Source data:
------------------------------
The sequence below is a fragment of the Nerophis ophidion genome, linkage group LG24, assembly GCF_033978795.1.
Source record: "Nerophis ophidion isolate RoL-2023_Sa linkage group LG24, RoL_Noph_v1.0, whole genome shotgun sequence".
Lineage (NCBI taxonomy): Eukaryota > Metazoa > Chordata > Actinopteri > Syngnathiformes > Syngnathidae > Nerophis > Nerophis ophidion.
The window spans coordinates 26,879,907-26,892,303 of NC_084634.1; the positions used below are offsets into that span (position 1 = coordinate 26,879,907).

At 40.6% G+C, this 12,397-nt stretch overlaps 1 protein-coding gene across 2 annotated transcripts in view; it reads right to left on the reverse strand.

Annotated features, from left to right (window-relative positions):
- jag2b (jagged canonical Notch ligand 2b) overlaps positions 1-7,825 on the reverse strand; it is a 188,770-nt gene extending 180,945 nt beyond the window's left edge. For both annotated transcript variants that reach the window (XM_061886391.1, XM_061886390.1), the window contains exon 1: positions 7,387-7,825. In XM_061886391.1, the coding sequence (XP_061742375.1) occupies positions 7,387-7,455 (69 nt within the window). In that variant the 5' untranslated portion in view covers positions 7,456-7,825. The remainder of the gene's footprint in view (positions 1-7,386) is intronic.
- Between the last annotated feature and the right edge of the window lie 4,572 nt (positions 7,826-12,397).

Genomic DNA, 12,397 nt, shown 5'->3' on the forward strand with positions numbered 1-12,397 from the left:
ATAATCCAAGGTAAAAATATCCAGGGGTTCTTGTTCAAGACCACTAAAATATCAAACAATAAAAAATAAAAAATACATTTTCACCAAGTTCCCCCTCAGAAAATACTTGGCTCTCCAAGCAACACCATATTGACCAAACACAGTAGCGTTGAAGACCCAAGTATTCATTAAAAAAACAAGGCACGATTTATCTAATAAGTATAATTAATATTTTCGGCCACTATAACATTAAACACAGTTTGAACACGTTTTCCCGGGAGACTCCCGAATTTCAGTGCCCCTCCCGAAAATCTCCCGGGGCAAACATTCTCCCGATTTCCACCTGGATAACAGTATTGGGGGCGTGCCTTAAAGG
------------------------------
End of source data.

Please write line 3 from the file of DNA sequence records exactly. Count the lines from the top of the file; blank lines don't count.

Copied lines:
Lineage (NCBI taxonomy): Eukaryota > Metazoa > Chordata > Actinopteri > Syngnathiformes > Syngnathidae > Nerophis > Nerophis ophidion.